Jump Start Your Writing Challenge – A weather change


Jump Start Your Writing Challenge – A weather change

Rory C. Keel

 

One day this week the temperature drops to minus two degrees and then rises to peak at seventy the next day, and the week ended with three inches of rain topped by two inches of snow. Now that’s a weather change!

Perhaps that’s the kind of change that prompted ol’ timers to use sayings like,

“Whether it’s cold or whether it’s hot; we shall have weather, whether or not!”

To tell you the truth, sometimes the best way to forecast the weather is to look outside and see what’s happening at the moment.

Did you have a weather change this week?

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MAKING SENSE OF THE SENSES


Making Sense of the Senses

by Rory C. Keel

How does the loss of sight affect your hearing?

What color does an orange smell like?

How loud is an inner voice?

Can you describe how the wind feels?

What does sour taste like?

When I am writing, it’s easy to visualize what I want my characters to see and feel or even smell. However putting it down on paper so that the reader can clearly see them is a difficult task. For example, if I write, “He walked into the room and gazed at the beautiful painting hanging on the wall.” What does the reader see? What object is displayed in the painting? What colors make the painting beautiful? How is it framed?

This dilemma came to life for me when the main character of my novel, UNLAWFUL WORDS, suddenly goes blind. Writing what he saw with his eyes came to an abrupt halt. How do I write his experiences now?

A blindfold

Using a blindfold I spent several hours experiencing the darkness. Immediately I began to depend on my hearing, turning my head from side to side trying to capture all the sounds around me. My hands automatically reached forward hoping to feel something familiar and my feet slowed their steps to prevent stumbling. The objects once identified by sight now had to be described by feeling the texture, or the smell. These are the details that help the reader understand what the character is experiencing.

In your writing, use the basic senses such as taste, touch, hear, see, smell. Be careful not to give the reader sensory overload by giving a long string of description using all five sense on every situation, when generally the use of two or more different senses can tie the picture together for the reader.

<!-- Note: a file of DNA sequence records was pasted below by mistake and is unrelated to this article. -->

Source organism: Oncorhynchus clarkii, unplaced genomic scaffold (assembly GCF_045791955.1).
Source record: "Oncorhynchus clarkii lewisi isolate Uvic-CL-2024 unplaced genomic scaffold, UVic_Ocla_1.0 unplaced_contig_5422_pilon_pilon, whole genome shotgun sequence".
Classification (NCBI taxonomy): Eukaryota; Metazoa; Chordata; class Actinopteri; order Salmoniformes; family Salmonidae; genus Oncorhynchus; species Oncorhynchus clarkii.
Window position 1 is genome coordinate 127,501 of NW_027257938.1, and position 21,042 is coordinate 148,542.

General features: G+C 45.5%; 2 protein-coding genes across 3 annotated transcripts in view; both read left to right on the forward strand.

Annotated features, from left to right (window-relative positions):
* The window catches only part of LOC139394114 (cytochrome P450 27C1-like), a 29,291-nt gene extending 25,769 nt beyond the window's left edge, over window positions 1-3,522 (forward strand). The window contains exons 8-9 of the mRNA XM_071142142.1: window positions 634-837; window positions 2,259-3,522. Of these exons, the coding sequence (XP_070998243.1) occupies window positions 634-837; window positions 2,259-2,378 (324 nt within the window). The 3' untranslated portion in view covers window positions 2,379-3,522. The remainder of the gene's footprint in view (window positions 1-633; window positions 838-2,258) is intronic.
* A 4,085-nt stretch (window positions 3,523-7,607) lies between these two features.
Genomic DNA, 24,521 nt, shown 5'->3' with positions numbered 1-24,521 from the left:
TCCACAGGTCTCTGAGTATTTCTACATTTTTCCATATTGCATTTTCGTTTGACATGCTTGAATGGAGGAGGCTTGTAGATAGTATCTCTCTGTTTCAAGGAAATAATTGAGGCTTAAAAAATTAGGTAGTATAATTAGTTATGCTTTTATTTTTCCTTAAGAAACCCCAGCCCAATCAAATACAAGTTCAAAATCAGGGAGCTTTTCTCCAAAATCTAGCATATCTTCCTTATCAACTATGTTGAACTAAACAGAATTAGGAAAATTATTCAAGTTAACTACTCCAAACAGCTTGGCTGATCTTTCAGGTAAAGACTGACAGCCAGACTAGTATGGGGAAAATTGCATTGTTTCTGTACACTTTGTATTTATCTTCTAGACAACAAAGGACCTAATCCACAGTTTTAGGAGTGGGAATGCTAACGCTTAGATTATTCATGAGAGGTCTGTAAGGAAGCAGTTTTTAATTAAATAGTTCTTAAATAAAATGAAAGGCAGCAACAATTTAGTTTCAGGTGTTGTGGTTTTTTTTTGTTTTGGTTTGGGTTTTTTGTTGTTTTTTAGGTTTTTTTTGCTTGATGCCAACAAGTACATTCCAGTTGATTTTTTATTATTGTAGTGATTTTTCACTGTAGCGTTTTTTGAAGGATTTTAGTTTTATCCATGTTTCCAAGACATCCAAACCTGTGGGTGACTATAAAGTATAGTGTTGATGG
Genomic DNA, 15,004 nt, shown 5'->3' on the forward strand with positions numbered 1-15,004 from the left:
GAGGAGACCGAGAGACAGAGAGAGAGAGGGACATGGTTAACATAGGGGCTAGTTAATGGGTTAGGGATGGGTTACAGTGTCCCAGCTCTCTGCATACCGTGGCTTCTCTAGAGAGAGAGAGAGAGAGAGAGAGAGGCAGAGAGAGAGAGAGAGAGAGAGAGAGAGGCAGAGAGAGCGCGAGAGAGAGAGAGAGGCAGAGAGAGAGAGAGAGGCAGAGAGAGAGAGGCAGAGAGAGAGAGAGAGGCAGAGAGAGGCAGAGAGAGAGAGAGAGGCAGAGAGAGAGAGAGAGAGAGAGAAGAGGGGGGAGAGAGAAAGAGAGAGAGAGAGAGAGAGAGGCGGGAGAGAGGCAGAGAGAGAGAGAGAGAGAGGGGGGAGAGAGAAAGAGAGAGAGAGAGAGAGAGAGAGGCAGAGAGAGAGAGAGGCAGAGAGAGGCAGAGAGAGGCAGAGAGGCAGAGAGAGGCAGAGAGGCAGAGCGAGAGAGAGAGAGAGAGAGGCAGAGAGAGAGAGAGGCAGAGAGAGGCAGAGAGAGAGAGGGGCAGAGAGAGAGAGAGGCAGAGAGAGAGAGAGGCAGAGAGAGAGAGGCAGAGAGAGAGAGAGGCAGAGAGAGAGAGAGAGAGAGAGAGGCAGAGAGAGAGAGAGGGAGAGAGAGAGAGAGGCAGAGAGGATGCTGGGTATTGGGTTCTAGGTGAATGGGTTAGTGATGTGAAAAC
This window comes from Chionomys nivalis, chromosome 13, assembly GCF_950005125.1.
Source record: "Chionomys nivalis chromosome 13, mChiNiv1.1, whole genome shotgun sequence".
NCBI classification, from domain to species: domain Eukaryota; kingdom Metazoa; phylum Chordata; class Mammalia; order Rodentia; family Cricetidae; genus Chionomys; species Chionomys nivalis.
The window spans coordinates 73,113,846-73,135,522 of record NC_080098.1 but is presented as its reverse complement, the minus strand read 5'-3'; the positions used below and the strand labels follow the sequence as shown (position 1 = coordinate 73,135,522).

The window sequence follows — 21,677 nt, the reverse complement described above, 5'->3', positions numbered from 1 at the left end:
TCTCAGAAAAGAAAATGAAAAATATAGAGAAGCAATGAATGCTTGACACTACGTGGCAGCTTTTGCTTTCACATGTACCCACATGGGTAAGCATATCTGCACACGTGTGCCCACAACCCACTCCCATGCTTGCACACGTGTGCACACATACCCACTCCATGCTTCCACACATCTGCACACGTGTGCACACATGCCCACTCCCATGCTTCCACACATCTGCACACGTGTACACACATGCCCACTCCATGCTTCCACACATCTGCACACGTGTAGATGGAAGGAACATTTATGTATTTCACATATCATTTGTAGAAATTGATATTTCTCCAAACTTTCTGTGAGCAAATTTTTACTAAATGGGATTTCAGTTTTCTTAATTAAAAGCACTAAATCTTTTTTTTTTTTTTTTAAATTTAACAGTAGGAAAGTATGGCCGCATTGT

Rory C. Keel

Be successful


Be successful

Rory C. Keel

The word “Successful” is an adjective that is defined as accomplishing an aim or purpose.

As writers, success is accomplished when you start. With every step from learning how to write, doing research for materials, to putting letters on a page, each action is success.

Others reach success when they complete a piece or when they market a published work.

Being successful is not static or a finite level that a writer achieves, but success is a description of someone moving forward step-by-step accomplishing their goals.

Start writing today and be successful with every step.

Putting a Slant On Things


Putting a Slant on things

Rory C. Keel

When words are slanted to the right, they are in Italic. In writing, this can indicate several things to the reader.

Italic word are used to accent words with emphasis or importance. They can also indicate book, magazine or play titles, even words from a foreign language.

Standard practice when writing of typing a manuscript is to underline the words to be Italicized.

GREATEST STORY IDEA—LOST!


GREATEST STORY IDEA—LOST!

It’s the middle of the night. Pitch black. The cricket’s chirping fiddle serenade has ceased and the man on the moon has shut his eyes in sleep. After what feels like the deepest sleep you have ever experienced, you sit straight up in the bed with the greatest story idea—ever. Frantically you try to remember the smallest details. Your mind races back to the beginning of the dream to piece together the plot line. Sleep fights the adrenaline as your eyes begin to close. In a haze you convince yourself that you will remember it in the morning.

As the alarm startles you awake and your eyes open and begin to focus, horror sets in because you can’t recall the greatest story idea—ever!

You didn’t write it down.

Keep a notebook or writing pad by your bedside and make notes when the thoughts happen or they will be lost forever.